According to the 2018 Indoor Air Quality Report, we spend over 90% of our time inside, which equates to 150 hours per week. When being outside means exposure to a traffic-clogged, factory-ridden city of smog, staying at home seems like a good idea. However, indoor air quality can be anything from two to ten times worse.
This is thanks in no small part to the fact that our homes have more insulation and less ventilation than ever before, which leads to the accumulation of dust, pollen, chemicals, mold and stagnant air. Breathing all of that in is not good for your health. Poor indoor air quality is linked to everything from fatigue to asthma to lung disease, and even death.
Before you burn your house down and move to the countryside, it’s worth noting that there are many effective ways to improve the air quality in your home. Moreover, you don’t need to spend a fortune. Here are our top tips.
Simply opening up a few windows is naturally the cheapest and easiest option. You’ll allow more oxygen to come in while letting all the bad stuff out, as well as reducing moisture levels in your space, to make your home less hospitable to dust mites. If you live in a busy area, you can avoid unpleasant air by opening your windows when traffic levels are at their lowest.
But this isn’t a completely effective solution, especially if you’re trying to keep your home warm during winter.
Use Proper Air Filters
Whether it’s an air conditioner, furnace or HVAC system, it’s important to use proper air filters that effectively prevent pollution from entering through the outside air. If some time has passed since you last changed your filters, it’s wise to replace them so that they aren’t just blowing dirt around.
You can find a selection of high-quality air filters on filterbuy.com. They have more affordable options that trap up 85% of air particles, including dust and pollen. Their higher-tier filters are capable of bringing that number up to 98%, which eliminates pet dander, odor, debris, and even bacteria. All options can last up to 90 days for minimal maintenance.
One of the most common sources of VOCs in homes is furniture, but they stop emitting the chemicals after a few years. This is why it’s a good idea to save some money and buy your lounge set secondhand if possible. Paint is another prime suspect, so be sure to opt for a non-toxic option. Aerosols and solvents often contain VOCs as well.
Keep Your Fabrics Clean
Dust mites like to linger in fabric, such as that which makes up your clothing, bedsheets, pillowcases, and curtains. Too many mites and the air quality in your home will suffer, leading to feelings of irritation and lethargy. Be sure to keep said fabrics clean, ideally with a low-allergenic soap. Keeping pets off of beds and couches will also help.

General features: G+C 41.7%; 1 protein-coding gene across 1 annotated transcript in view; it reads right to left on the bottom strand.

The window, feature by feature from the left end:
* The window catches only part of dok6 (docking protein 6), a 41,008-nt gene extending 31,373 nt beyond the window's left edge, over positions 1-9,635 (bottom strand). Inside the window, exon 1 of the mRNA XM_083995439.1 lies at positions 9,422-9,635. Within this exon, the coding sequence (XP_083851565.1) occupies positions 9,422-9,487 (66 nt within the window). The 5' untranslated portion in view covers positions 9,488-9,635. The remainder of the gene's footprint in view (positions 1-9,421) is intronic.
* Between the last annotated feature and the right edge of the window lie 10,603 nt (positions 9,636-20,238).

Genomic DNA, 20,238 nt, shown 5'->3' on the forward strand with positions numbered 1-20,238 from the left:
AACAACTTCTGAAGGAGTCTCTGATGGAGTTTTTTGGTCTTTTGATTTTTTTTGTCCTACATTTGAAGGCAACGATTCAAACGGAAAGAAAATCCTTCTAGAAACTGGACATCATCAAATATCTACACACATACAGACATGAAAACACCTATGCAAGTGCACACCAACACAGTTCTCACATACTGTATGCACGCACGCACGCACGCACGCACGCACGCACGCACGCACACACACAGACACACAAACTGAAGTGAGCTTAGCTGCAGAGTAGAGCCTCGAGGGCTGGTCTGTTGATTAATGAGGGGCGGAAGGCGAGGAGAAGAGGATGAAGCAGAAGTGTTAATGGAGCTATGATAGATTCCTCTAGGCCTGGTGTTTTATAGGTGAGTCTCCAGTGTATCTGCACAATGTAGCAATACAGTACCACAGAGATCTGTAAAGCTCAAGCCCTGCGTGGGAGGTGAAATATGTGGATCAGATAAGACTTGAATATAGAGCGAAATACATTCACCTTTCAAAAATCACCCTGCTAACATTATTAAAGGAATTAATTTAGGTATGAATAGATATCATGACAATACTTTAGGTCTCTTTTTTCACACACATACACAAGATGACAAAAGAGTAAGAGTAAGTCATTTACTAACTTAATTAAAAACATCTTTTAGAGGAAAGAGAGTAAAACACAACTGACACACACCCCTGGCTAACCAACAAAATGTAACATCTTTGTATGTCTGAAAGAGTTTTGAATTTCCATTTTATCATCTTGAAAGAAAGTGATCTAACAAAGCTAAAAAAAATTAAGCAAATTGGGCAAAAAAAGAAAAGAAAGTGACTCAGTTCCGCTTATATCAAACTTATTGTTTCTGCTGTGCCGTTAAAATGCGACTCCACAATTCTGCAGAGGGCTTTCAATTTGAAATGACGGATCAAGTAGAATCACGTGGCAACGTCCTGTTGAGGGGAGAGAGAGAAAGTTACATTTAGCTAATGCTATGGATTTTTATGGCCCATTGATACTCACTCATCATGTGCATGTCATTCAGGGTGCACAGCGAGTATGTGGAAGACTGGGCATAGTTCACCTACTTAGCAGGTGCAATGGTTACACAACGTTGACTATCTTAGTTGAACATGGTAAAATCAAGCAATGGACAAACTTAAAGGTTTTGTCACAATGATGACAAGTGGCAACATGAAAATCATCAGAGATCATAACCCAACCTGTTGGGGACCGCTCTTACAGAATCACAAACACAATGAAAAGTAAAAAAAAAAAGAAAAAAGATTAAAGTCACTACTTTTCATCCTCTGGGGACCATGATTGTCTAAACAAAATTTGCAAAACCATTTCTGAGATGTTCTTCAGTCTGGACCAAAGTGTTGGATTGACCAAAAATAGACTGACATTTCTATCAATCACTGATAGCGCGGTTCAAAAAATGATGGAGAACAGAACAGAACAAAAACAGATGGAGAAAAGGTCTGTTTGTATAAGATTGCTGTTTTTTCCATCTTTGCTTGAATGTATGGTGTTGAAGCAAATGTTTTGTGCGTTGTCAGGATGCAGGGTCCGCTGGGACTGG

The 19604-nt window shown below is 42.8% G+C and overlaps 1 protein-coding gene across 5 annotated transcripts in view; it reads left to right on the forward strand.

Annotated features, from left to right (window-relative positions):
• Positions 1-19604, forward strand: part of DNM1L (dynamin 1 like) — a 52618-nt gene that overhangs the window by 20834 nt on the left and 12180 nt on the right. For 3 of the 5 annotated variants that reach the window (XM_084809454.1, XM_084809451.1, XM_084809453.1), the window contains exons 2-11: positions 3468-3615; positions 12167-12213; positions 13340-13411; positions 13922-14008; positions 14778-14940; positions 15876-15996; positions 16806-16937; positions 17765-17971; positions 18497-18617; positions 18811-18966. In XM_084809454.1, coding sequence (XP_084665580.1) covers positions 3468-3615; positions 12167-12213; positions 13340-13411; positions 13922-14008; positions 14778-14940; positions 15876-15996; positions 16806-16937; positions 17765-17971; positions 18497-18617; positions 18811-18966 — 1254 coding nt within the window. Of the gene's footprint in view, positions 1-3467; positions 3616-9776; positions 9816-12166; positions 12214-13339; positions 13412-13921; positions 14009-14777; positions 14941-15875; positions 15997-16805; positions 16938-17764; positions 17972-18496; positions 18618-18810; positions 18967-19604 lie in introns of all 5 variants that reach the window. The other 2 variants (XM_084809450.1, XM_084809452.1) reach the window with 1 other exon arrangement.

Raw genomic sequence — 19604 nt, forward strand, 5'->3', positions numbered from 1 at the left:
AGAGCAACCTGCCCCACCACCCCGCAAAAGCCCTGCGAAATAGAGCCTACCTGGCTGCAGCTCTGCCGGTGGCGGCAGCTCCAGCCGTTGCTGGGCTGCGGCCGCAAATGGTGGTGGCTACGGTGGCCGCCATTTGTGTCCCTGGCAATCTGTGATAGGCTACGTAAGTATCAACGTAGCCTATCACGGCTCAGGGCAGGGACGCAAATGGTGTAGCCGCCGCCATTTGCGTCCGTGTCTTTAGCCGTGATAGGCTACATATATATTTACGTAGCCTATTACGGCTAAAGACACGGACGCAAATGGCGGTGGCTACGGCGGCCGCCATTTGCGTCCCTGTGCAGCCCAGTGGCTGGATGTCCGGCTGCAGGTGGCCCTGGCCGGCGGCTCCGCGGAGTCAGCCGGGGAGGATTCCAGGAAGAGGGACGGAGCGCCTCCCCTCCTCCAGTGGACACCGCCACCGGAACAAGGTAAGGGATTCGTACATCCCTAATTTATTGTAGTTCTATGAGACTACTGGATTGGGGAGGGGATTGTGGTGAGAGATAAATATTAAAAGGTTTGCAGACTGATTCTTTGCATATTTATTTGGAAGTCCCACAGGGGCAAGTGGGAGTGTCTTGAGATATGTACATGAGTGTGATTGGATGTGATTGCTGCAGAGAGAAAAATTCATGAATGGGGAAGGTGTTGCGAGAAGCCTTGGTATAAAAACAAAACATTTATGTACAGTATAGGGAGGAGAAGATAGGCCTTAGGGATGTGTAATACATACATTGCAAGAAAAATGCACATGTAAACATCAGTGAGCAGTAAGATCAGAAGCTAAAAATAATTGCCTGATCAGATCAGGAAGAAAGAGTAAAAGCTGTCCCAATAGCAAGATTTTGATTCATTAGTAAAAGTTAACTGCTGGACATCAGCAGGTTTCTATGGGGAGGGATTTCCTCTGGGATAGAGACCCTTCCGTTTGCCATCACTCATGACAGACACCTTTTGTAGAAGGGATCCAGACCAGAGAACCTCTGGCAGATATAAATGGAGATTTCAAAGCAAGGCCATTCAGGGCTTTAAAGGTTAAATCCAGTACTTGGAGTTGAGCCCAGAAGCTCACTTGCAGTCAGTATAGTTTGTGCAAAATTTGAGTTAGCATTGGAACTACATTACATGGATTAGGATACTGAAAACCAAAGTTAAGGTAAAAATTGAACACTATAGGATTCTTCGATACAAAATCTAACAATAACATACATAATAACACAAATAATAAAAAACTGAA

Buy an Air Purifier
Since it’s nearly impossible to completely eliminate the microscopic particles of dust and pollen that are floating around your home yourself, buying an air purifier can get the job done.
Some models even release negative ions into the air, which are said to kill airborne bacteria and viruses. Look out for those that feature a high CADR (clean air delivery rate).
Grow Some Plants
If an air purifier is beyond your budget, then a couple of houseplants are a somewhat reasonable alternative. This is because a study published in the Journal of Exposure Science and Environmental Epidemiology estimated that it would take around a hundred plants per square foot to match the efficacy of your average HVAC system.
So, unless you plan on growing a jungle, they won’t make a world of a difference. That said, plants do have additional benefits that make them worth having in the home. If you’re willing to test out their ability to purify your air, take NASA’s 1989 Clean Air Study recommendations, which include ferns, peace lilies and spider plants.
Keep it Smoke-Free
We all know that cigarettes are filled with chemicals that cause a range of health problems, not to mention their ability to ruin your walls and ceiling. But they aren’t the only source of smoke that can cause harm. Candles, incense sticks and wood-burning stoves also emit carbon dioxide and carbon monoxide, so try to keep these to a minimum.
Conversely, some people recommend using beeswax candles to clean your air due to their release of negative ions, which cause positively-charged particles like dust, pollen and other toxins to fall down.
Don’t forget to dust and vacuum your home on a regular basis. That, in addition to the above steps, will go a long way in helping you improve your air quality without breaking the bank.
Have a Great Week!
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